We have been floating this idea around and looking at the bigger picture of not just the university but also the city and the country. We had spoken to other universities, and the National Union Scotland (NUS) and we are collaborating with them in holding this rally. We are also always looking for students’ input into what sort of asks we should make of the university and the government.

How do you plan to engage the students who are the worst affected by the housing crisis in this campaign?

We’ve talked a lot about ways to best engage students because through the Students’ Association, it’s students who choose to engage with us and that’s not everyone, which is fair enough, but it’s really important to us that we’re hearing a diversity of perspectives from different university students. 

We’re been pursuing a couple of different angles. We asked the Advice Place to reach out to students who sought help with them about housing issues, to get in touch and say ‘This campaign is happening, if you’d like to have a little input or get involved, here’s how’. 

We want to engage with elected reps, student groups and the wider community. We work a little bit with Tackling Elitism and some of the [tenants’ union] Living Rent groups in the city. The Edinburgh Student Housing Co-op obviously also has a really great solution to the housing issue, so we’d really love to work with some people from there. Rent Justice Edinburgh was a group we really took inspiration from last year, I think that it’s dissolved at the moment but hopefully we would be able to reach out to some of the previous numbers. There’s so much good work already happening that it would be a shame not to collaborate on this, for sure.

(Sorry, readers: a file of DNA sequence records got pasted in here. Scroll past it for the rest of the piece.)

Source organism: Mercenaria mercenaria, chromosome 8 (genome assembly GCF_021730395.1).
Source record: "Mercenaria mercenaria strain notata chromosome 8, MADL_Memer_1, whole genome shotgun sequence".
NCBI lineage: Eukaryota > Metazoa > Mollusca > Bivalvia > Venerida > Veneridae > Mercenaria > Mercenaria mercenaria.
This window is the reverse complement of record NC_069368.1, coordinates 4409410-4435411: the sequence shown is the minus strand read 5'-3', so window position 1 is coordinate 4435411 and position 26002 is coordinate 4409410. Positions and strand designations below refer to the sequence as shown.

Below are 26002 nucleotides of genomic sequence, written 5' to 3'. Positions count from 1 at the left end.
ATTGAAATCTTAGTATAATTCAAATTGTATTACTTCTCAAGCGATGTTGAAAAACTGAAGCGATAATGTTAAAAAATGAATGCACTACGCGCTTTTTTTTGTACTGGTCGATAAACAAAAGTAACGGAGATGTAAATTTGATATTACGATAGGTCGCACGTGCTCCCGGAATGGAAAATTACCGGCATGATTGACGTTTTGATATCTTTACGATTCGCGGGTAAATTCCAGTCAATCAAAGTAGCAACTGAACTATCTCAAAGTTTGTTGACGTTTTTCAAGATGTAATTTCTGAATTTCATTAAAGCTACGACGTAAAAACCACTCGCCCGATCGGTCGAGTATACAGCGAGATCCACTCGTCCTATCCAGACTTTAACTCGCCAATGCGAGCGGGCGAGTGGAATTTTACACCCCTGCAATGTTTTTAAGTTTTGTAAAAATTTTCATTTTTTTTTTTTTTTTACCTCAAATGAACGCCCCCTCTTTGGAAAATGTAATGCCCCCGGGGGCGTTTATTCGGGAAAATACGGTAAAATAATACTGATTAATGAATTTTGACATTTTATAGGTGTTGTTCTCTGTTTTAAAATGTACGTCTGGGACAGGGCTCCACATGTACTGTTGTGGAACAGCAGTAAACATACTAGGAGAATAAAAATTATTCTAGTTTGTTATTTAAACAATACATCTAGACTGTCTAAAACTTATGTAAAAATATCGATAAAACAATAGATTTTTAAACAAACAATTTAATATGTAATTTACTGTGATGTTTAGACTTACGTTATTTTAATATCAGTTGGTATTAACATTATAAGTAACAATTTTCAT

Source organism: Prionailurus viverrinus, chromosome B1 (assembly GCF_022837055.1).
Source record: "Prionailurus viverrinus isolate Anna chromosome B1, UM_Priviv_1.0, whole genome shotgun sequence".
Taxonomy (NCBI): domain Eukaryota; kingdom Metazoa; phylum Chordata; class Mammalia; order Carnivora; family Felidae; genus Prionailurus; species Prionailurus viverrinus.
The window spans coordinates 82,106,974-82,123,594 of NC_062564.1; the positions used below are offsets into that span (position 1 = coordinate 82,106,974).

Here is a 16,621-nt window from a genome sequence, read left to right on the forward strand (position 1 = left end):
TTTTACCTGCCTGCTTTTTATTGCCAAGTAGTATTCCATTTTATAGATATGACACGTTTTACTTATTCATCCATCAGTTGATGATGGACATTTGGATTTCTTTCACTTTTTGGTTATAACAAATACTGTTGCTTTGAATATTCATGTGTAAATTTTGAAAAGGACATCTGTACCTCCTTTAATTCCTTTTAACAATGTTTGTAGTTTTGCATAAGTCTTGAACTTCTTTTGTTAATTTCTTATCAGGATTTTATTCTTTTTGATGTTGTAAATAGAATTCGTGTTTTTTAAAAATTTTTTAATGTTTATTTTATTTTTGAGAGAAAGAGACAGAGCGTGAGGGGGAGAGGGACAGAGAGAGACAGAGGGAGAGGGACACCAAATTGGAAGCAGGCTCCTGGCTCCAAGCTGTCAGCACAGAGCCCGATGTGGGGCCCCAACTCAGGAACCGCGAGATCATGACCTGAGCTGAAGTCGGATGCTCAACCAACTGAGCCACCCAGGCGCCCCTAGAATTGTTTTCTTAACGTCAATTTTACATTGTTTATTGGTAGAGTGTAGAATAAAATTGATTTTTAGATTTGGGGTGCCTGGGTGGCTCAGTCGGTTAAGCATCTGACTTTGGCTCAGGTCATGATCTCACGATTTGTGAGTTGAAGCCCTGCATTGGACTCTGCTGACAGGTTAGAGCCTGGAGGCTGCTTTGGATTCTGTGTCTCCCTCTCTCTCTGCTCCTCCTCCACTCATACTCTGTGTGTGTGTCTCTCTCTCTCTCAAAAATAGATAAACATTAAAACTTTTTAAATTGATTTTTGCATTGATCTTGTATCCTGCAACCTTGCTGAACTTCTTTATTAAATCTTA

Do you think that the university should maybe self impose some sort of rent controls on its own housing, even if the government doesn’t do it nationally?

Yeah, definitely. I think rent controls are a really big part of addressing the wider issue of how much rent has increased over the past couple of years. NUS Scotland actually has some data on the price of purpose-built student accommodation, which increased by 34%, over the past three years, which is shocking but not surprising at the same time.

As Sabbatical Officers, we do get consulted on rent prices of student accommodation, so it’s something we already push against. In particular we prioritise lower rent costs for family accommodation, and trying to prioritise some of the lower bands of rent in halls of residence that the university manages. We push for the lower ones to stay low as much as possible so that there are cheaper options for students, and we are hoping to have conversations with the accommodation department about their pricing band instructions.

Would you encourage students to join a tenants’ union like Living Rent? 

Definitely. I think it’s really clear that some students aren’t fully aware of their rights as tenants or don’t feel so confident in asserting their rights in such a competitive rental market, where students might feel lucky just to be able to get access to a property, even if they are being taken advantage of. I think that joining a tenants’ union really helps to empower people as tenants and make them understand what they’re eligible to. Also, scams are becoming more and more sophisticated, so tenants’ rights is definitely something we want to focus on.

Would you support another student housing co-operative to be set up in Edinburgh?

I’d be really open to speaking to students who’d be interested in setting up more things like the student housing co-op, cause I know how successful that’s been and how much of a community that’s been for the students who are living there. It’s such a brilliant achievement of the student population that they were able to set something like that up, and I definitely think it is something that should be celebrated more by the university.

Image courtesy of Beth Simpson

By Eliška Suchochlebová

Writer, News Editor, Inclusivity Officer